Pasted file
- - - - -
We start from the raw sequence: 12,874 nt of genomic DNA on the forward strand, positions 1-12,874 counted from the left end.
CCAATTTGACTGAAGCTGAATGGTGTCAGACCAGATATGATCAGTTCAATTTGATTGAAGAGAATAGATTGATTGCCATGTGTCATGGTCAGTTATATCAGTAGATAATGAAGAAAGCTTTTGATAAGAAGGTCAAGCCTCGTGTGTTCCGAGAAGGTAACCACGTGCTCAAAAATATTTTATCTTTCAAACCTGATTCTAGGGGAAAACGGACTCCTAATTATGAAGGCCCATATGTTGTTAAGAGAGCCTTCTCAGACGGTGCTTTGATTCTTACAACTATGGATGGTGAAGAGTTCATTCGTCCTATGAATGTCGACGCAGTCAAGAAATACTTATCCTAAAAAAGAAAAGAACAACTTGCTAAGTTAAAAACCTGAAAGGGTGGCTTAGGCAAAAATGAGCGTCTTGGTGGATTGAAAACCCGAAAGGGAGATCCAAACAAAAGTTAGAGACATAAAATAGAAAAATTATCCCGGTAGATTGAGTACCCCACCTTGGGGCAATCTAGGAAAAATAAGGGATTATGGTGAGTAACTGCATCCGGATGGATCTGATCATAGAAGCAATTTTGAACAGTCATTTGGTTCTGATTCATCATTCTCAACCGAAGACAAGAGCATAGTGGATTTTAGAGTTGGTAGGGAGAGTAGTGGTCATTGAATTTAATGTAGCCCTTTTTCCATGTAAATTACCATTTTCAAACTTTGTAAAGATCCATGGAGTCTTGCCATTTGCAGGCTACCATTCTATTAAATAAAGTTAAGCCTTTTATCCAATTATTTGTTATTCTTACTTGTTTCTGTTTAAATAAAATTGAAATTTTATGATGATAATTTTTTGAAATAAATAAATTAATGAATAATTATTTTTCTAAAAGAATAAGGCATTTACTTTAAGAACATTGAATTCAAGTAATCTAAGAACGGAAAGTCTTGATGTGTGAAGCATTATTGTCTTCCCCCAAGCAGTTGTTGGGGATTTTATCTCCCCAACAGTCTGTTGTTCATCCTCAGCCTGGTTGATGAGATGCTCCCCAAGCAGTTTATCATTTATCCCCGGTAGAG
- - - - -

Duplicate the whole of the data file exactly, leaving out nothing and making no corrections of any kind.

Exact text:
We start from the raw sequence: 12,874 nt of genomic DNA on the forward strand, positions 1-12,874 counted from the left end.
CCAATTTGACTGAAGCTGAATGGTGTCAGACCAGATATGATCAGTTCAATTTGATTGAAGAGAATAGATTGATTGCCATGTGTCATGGTCAGTTATATCAGTAGATAATGAAGAAAGCTTTTGATAAGAAGGTCAAGCCTCGTGTGTTCCGAGAAGGTAACCACGTGCTCAAAAATATTTTATCTTTCAAACCTGATTCTAGGGGAAAACGGACTCCTAATTATGAAGGCCCATATGTTGTTAAGAGAGCCTTCTCAGACGGTGCTTTGATTCTTACAACTATGGATGGTGAAGAGTTCATTCGTCCTATGAATGTCGACGCAGTCAAGAAATACTTATCCTAAAAAAGAAAAGAACAACTTGCTAAGTTAAAAACCTGAAAGGGTGGCTTAGGCAAAAATGAGCGTCTTGGTGGATTGAAAACCCGAAAGGGAGATCCAAACAAAAGTTAGAGACATAAAATAGAAAAATTATCCCGGTAGATTGAGTACCCCACCTTGGGGCAATCTAGGAAAAATAAGGGATTATGGTGAGTAACTGCATCCGGATGGATCTGATCATAGAAGCAATTTTGAACAGTCATTTGGTTCTGATTCATCATTCTCAACCGAAGACAAGAGCATAGTGGATTTTAGAGTTGGTAGGGAGAGTAGTGGTCATTGAATTTAATGTAGCCCTTTTTCCATGTAAATTACCATTTTCAAACTTTGTAAAGATCCATGGAGTCTTGCCATTTGCAGGCTACCATTCTATTAAATAAAGTTAAGCCTTTTATCCAATTATTTGTTATTCTTACTTGTTTCTGTTTAAATAAAATTGAAATTTTATGATGATAATTTTTTGAAATAAATAAATTAATGAATAATTATTTTTCTAAAAGAATAAGGCATTTACTTTAAGAACATTGAATTCAAGTAATCTAAGAACGGAAAGTCTTGATGTGTGAAGCATTATTGTCTTCCCCCAAGCAGTTGTTGGGGATTTTATCTCCCCAACAGTCTGTTGTTCATCCTCAGCCTGGTTGATGAGATGCTCCCCAAGCAGTTTATCATTTATCCCCGGTAGAG